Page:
From Fred Guerrero:

"Will the Cards draft Michael Penix out of Washington. They need a QB."

No, and they don't. 

From Nigel Green:

"Hi Darren, given the impressive nature of the Cardinals' run game these past few games, what do you think needs adding to the offense to make it truly potent? Also, do you think the early picks in the draft will concentrate on the defense?"

I think the first pick needs to go to a difference-maker. That can be on either side of the ball. Clearly, there needs to be a lot added to the defense to help the unit, and I do think a lot of picks will go that way -- but let's see what happens in free agency. As for the offense, they could use a No. 1 wide receiver and they could use an upgrade at left guard. But in the end, getting more practice time for Kyler Murray and converting in the red zone will be most important.

From Ford Burrow:

"Hi Darren. Can you explain the philosophy of trading back for more picks? I don't get it. In my view, players play. Taking the best players possible supports that effort. Furthermore, the Hall of Fame is heavily skewed in favor of 'the higher pick, the better.' I understand more bites at the apple. But again, statistically speaking, your No. 4 player will be better than your two late-teen players. I would've hoped we would've learned that lesson, since once upon a time we took two bites at the apple, at the cost of Terrell Suggs. Moving back 1 pick (a la PJJ?) that's fine. Moving back 10 picks? No. Stay at 4, take the BPA (likely Marvin or one of the two OTs, fortunately both are dire needs.)"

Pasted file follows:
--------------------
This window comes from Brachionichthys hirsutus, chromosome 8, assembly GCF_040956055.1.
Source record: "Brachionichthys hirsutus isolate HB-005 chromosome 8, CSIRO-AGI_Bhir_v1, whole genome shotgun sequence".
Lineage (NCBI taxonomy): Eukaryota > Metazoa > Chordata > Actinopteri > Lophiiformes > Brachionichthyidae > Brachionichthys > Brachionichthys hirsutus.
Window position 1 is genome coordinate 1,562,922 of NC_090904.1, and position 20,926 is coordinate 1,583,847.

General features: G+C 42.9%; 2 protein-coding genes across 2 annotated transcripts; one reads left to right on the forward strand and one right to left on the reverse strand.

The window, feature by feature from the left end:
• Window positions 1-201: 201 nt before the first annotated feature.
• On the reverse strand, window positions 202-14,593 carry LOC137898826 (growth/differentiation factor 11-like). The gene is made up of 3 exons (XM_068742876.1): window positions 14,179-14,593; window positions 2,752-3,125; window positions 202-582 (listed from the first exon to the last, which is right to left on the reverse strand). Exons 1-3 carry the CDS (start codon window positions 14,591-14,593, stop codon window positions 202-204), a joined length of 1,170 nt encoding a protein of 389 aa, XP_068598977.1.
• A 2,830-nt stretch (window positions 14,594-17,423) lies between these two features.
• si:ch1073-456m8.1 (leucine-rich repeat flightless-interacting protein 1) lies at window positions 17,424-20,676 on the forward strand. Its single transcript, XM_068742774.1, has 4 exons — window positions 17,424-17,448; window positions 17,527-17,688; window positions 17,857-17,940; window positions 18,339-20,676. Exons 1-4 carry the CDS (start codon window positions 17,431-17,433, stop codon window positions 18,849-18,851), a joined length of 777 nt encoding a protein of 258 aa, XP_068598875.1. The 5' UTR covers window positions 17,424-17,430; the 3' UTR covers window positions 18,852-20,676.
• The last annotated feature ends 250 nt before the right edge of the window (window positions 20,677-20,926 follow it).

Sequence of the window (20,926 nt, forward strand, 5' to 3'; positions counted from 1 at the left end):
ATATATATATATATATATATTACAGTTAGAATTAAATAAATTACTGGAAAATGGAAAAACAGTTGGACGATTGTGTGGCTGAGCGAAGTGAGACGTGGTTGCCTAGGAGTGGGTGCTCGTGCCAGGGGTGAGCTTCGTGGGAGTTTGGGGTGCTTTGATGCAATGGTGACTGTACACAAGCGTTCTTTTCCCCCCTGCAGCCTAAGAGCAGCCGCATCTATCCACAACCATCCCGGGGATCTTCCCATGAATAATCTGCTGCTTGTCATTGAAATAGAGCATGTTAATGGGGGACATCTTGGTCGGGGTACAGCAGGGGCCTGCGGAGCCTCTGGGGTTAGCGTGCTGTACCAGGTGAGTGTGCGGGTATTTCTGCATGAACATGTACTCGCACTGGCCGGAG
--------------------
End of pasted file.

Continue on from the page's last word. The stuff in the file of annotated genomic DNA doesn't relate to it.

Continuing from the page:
If you understands more bites at the apple I have no idea what you are asking me to explain. The Cardinals moved back nine picks last year -- but then they moved back to six. The Suggs thing was a mistake, although that was 2003 and it's probably time to move on from something from 20 years ago. Also, when you need to upgrade several spots on the roster, how much will BPA help if you are woefully lacking in many other places? We will see if they stay at 4. They might. I can say this -- the vast majority of top 10 picks are not Hall of Famers. Not sure that argument is why you stay.

From John Ingram:

"Happy New Year Darren! Truly enjoy the work you do covering the Cards. I grew up just outside of Chicago and was a diehard Bears fan going back to the time of George Halas, Dick Butkus and Gale Sayers. We moved here in 1984 before the Cardinals moved out here and everything was about the Dallas Cowboys. Since we like to support local teams we have been Cardinals fans for many years. My questions are: Have you seen evidence of changes made to the facilities after the grades they were given and also, what have you seen or heard that gives you a feeling that this culture change we hear so much about is the real deal?"

Yes, there have been upgrades and that remains work that is ongoing as the organization grows bigger, both on the football side and the business side. I'm sure this year's player report, whenever it comes out, will be anticipated. As far as the culture, yes, Jonathan Gannon has, to me, brought noticeable change. It's been said a few times but the feeling here at 4-13 after 2023 is so much different than the 4-13 after 2022. That's because of the culture, and it's manifested itself for one with Kyler Murray, who is in a much different space now.